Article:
In a nutshell, everything I do with my horses is summed up by three, very scientific words:
What Feels Better?
At the heart of that phrase are two other important words. Association and motivation. For instance, if my horses associate me with something that feels good, they’ll be more motivated to pay attention to me, to be with me, to trust me. If they associate me with something that feels bad, you can bet I’ll see all sorts of things that make me feel bad. Like the hind end of a horse as it runs away from me, or the pinning of ears, or the flying of hooves, or the throwing of me off its back.
Consider the example of the eyebrow in my What is Pressure page? It wasn’t the eyebrow that made the horse move. It was its association, or correlation, with the chain of events that led to the eyebrow making the horse move.
The big distinction I want to make here is that I want the horse to decide that I am something good through a very direct route. I don’t want to have to make the horse feel bad, only then to make it feel better by eliminating what I was doing to make it feel bad in the first place. To me this is very indirect, creates learned helplessness and is not a solid foundation of a trusting relationship. To me it feels like a fear or pressure based trust. My mind can’t wrap around that one.
The great thing is that there is an option, a very easy option, that works really well. It’s called motivating the horse with what feels good, not with what feels bad.
So what feels good to a horse?
Foal’s Eye View
Let’s ask a foal whose spindly little legs have just touched down on terra firma. We’ll get a glimpse at a horse’s very first association of life on earth. He squints his eyes and wrinkles his nose as he gets his bearings. Fortunately for him (unlike his domestic counter parts, dogs and cats) he born ready to roll.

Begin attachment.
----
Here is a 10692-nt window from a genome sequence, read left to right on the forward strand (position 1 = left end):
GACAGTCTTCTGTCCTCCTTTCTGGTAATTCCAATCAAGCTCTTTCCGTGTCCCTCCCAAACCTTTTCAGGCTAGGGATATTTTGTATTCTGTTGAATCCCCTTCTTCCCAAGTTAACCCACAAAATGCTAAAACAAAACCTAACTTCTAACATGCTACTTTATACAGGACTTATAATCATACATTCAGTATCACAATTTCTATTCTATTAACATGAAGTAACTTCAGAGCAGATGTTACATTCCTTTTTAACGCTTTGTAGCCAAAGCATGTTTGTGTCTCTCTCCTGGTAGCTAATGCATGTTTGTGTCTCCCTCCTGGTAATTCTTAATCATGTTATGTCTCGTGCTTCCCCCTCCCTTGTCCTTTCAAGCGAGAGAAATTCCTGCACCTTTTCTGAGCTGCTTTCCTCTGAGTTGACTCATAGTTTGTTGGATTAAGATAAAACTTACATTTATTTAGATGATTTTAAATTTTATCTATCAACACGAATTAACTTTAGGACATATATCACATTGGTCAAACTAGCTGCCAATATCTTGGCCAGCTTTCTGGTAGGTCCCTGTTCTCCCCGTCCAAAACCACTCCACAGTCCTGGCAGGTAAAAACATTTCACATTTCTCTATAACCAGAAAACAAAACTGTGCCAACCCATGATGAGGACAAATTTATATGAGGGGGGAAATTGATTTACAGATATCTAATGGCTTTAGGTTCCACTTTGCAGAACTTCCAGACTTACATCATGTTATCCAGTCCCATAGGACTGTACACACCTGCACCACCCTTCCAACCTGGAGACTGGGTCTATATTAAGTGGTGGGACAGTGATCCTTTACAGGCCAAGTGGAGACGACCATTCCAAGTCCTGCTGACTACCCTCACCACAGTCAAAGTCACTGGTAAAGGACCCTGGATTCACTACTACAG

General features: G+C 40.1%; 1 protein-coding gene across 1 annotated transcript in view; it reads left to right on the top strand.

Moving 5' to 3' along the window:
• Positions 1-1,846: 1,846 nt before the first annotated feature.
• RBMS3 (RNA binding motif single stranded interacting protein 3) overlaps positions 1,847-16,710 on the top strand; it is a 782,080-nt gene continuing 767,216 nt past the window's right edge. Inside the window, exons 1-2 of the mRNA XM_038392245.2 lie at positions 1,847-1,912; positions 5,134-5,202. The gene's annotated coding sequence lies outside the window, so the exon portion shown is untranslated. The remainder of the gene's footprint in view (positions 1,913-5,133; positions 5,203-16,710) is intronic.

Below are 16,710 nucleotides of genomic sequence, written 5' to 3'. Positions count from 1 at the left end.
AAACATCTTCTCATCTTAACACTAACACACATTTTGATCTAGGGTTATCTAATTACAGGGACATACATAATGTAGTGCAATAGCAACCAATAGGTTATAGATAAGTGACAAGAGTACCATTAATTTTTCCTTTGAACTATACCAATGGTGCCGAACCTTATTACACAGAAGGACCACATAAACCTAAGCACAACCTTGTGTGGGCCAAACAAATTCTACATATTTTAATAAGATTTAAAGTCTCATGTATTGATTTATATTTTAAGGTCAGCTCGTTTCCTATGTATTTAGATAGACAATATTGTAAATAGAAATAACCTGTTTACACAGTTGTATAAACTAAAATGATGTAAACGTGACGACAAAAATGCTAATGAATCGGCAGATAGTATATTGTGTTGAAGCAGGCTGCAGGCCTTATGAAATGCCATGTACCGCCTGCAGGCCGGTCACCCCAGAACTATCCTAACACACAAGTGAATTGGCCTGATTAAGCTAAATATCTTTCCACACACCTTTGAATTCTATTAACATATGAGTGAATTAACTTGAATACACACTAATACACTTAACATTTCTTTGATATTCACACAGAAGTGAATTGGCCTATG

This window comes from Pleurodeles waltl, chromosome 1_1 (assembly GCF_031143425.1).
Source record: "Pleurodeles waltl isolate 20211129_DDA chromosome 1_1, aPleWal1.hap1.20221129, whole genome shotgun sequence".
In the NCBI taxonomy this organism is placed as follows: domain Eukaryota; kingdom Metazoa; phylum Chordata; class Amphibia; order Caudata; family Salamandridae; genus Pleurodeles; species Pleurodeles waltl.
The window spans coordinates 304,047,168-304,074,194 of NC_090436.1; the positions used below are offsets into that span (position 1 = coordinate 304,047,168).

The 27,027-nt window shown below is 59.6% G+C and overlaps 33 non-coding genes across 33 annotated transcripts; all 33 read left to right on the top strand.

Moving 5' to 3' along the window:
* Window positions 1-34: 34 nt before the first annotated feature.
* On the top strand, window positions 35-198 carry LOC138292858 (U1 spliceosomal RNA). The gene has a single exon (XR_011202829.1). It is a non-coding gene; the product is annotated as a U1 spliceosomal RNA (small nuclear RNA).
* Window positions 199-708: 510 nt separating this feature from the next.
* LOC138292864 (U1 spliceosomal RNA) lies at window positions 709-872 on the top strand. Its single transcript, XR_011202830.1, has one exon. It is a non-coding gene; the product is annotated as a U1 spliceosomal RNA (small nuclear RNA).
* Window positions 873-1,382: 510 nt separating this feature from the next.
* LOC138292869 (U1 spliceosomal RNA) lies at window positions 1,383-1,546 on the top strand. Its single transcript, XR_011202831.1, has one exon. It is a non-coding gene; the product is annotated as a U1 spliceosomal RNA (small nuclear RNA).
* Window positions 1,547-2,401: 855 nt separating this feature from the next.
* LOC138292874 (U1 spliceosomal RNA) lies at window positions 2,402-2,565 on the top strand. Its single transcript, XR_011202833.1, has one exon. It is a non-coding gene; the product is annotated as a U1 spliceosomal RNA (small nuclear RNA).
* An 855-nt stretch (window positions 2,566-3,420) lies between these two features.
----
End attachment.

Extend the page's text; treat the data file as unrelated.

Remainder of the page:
While he’s unfurling his legs about to take a test drive with his mama, new born kittens in the barn are blindly creeping and crawling about like defenseless worms. But that’s okay, because Mama barn cat is a predator, more than able to protect her kittens with her ample claws and sharp fangs until her litter can fend for themselves.
Our newborn foal quickly realizes that to survive it needs to stick close to Mama. Survival is hinged on its ability to follow or target a moving object. Why? At this stage, Mama is the source of all good things such as food, warmth, security and companionship. Horses are natural born targeters. They have to be or they’ll be dinner. Mama has no fangs.
If foals had a lesson plan, it might look something like this:
Following mama tastes good.
Each time I walk up to my mama,
something good happens.
Something the foal does earns it something it wants.
As the foal matures, even during weaning, the mare often just walks away, rather than kicking her beautiful weanling in the head to tell it, “Enough!”
In the wild the herd replaces mama for security and companionship. Except for the occasional squabbles over resources such as which stallion gets which mare, or who gets the best pile of grass, most of the day is spent peacefully moving towards what they want, towards things that feel good. Water, shade, grass, a buddy to scratch a back.
In my mind any time a horse is moving toward what it wants, it’s targeting. I think a horse feels good when its targeting. I bet it feels better for a horse to target than it does to move away from pressure.
And that, in a nutshell, is my experiment:
How many ways can I work with my horses by motivating them with what feels good, not with what feels bad (or even irritating)? By opening up to my horses’ natural abitlity to target, I hit the bullseye almost every time.